Type 2 diabetes (DMT2) has been recognized as one of the major risk factors for cardiovascular diseases (CVDs). In 1990, the worldwide prevalence of diabetes was 211.2 million individuals, and in 2021 patients with a diagnosis of DMT2 increased to 536.6 million, while it is projected to reach 783.2 million people globally in 2045 [1, 2]. Thus, type II diabetes is an ever-increasing issue of epic proportions in modern medicine.

Patients with diabetes should be classified as having high CV risk

Adults with diabetes have a four times higher atherosclerotic cardiovascular disease (ASCVD) risk compared with non-diabetic adults, and this cardiovascular (CV) risk rises with worsening glycaemic control. Diabetes has been associated with a 75% increase in all-cause mortality in adults, and CVD accounts for a large part of the excess mortality [3]. Despite intense debate, the recent recommendations of the European Society of Cardiology (ESC) 2021 on prevention indicated that DMT2 patients may be classified as being at moderate CV risk (patients with well controlled diabetes of recent onset [e.g. < 10 years], no evidence of target organ damage [TOD] and no additional ASCVD risk factors) [4]. However, we may very seldom observe such patients in clinical practice—as almost all our DMT2 patients exhibit other risk factors and/or subclinical organ damage, when carefully assessed. Thus, for this group the ASCVD risk is often underestimated and consequently undertreated [5]. Moreover, this ASCVD risk increases sharply many years before the diabetes is diagnosed.

At the time of diagnosis, macro- and microvascular changes are already present in a significant proportion of patients, as Gerstein et al. reported in 1997 [6]. A subsequent meta-analysis by Cai et al. showed that prediabetes was associated with an increased risk of all-cause mortality (relative risk [RR] = 1.13, 95% CI: 1.10–1.17), CVDs (RR = 1.15, 95% CI: 1.11–1.18), coronary heart disease (RR = 1.16; 95% CI: 1.11–1.21), and stroke (RR = 1.14; 95% CI: 1.08–1.20) after a median follow-up time of 9.8 years [7]. Moreover, the meta-analysis of Gujral et al. which included 1.85 million subjects, showed that impaired glucose tolerance and elevated fasting glucose significantly increased the risk of macrovascular and microvascular complications [8]. De Simone et al. also reported that end-organ damage such as left ventricular hypertrophy, left atrial dilatation and high urinary albumin/creatinine ratio occurred in large proportion of patients before the clinical diagnosis of type 2 diabetes. [9]

Moreover, at the DMT2 diagnosis, other CV risk factors typically coexist, such as abdominal obesity, dyslipidemia, arterial hypertension, and metabolic sydnrome [10, 11]. The 2021 ESC prevention guidelines [4] are too complex for practitioners to stratify the risk of diabetic patients and this may result in inappropriate treatment of some patients [12]. Taking this into account, the authors strongly suggest a change in the approach to risk stratification among diabetic patients e.g. according to the guidelines of the Polish Lipid Association (PoLA) and 5 other major Polish scientific societies from 2021. Hence, in the PoLA guidelines, patients with diabetes are immediately classified as having either high, very high or extreme CV risk (Fig. 1) [13].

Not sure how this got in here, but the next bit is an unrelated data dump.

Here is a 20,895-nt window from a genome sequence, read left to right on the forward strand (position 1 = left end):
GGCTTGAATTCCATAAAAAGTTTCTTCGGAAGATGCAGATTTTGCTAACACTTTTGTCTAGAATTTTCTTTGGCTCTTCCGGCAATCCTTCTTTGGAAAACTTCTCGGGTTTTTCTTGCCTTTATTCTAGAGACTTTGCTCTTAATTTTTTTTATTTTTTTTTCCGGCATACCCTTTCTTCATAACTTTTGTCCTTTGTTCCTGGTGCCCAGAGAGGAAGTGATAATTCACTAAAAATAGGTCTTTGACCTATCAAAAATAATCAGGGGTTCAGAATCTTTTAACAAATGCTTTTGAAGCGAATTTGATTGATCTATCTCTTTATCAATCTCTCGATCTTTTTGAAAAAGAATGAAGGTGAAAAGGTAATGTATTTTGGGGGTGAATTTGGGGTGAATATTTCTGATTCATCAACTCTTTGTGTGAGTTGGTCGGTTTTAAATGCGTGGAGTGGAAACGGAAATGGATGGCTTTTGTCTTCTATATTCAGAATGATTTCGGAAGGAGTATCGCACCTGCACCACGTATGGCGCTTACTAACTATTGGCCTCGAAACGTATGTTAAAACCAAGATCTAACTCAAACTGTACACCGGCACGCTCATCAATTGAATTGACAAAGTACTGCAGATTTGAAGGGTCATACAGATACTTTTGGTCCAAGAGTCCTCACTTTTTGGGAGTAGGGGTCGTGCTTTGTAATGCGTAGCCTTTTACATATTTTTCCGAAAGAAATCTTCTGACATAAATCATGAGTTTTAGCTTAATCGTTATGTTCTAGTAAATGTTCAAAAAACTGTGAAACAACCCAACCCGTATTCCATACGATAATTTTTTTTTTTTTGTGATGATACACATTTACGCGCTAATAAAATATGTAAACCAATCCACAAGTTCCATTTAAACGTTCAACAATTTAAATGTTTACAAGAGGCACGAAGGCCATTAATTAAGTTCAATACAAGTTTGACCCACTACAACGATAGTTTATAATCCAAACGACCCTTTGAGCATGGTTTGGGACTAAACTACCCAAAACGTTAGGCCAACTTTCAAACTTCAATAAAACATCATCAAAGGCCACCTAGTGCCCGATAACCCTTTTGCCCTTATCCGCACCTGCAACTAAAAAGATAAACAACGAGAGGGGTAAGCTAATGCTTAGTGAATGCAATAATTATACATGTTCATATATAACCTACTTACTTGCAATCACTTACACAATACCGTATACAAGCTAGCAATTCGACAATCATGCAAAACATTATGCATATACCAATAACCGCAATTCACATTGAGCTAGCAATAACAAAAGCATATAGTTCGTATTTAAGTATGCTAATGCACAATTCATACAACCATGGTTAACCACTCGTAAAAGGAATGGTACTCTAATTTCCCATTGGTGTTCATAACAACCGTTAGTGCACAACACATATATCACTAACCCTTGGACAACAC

Fig. 1
figure 1

Cardiovascular risk categories in patients with diabetes mellitus according to the Polish Lipid Association 2021 (with permission). [1, 13] 1Target organ damage is defined as the presence of microalbuminuria, retinopathy, neuropathy, and/or left ventricular myocardial damage; 2“Other” means 2 or more; 3Major risk factors include: age ≥ 65 years, hypertension, dyslipidaemia, smoking, obesity; 4Not applicable to young adults (< 35 years of age) with type 1 diabetes lasting < 10 years. Lp(a) lipoprotein(a), hsCRP high-sensitivity C-reactive protein, eGFR estimated glomerular filtration rate

Goals and rules of lipid-lowering treatment in patients with diabetes and dyslipidemia

More than 1/3 of diabetic patients have atherogenic dyslipidemia, which further increases the risk of atherosclerotic CVD [14]. As shown in the AHEAD (Action for Health in Diabetes) study, the presence of dyslipidemia in patients with type 2 diabetes significantly increased the risk of ASCVD (hazard ratio [HR] = 1.30; 95% CI: 1.03–1.63) and coronary artery disease (HR = 1.48; 95% CI: 1.14–1.93) [15]. In patients with diabetes and coexistence of lipid disorders, it is recommended to reduce low density lipoprotein cholesterol (LDL-C) levels to < 1.8 mmol/l (< 70 mg/dl) and to achieve at least a reduction of 50% of the baseline value (Fig. 2) [13].

Fig. 2
figure 2

Recommendations by Polish Lipid Association 2021 on treatment of lipid disorders in patients with diabetes (with permission). [13] LDL-C low-density lipoprotein cholesterol, HDL-C high-density lipoprotein cholesterol, Lp(a) lipoprotein a, hsCRP high-sensitivity C-reactive protein, eGFR estimated glomerular filtration rate

In the case of lipid disorders in diabetic patients, practitioners should follow the principle: "the lower, the better", but also to strive for “the earlier, the better” as soon as possible and maintain it as long as possible, preferably throughout the patient’s lifetime “the longer, the better”. Such an approach will significantly reduce the risk of CVD in these patients [13]. The paradigm of “the lower, the better” has been confirmed in hundreds of trials and meta-analyses, therefore we would like to explain the importance of the two additional rules.

Paradigm II: the earlier, the better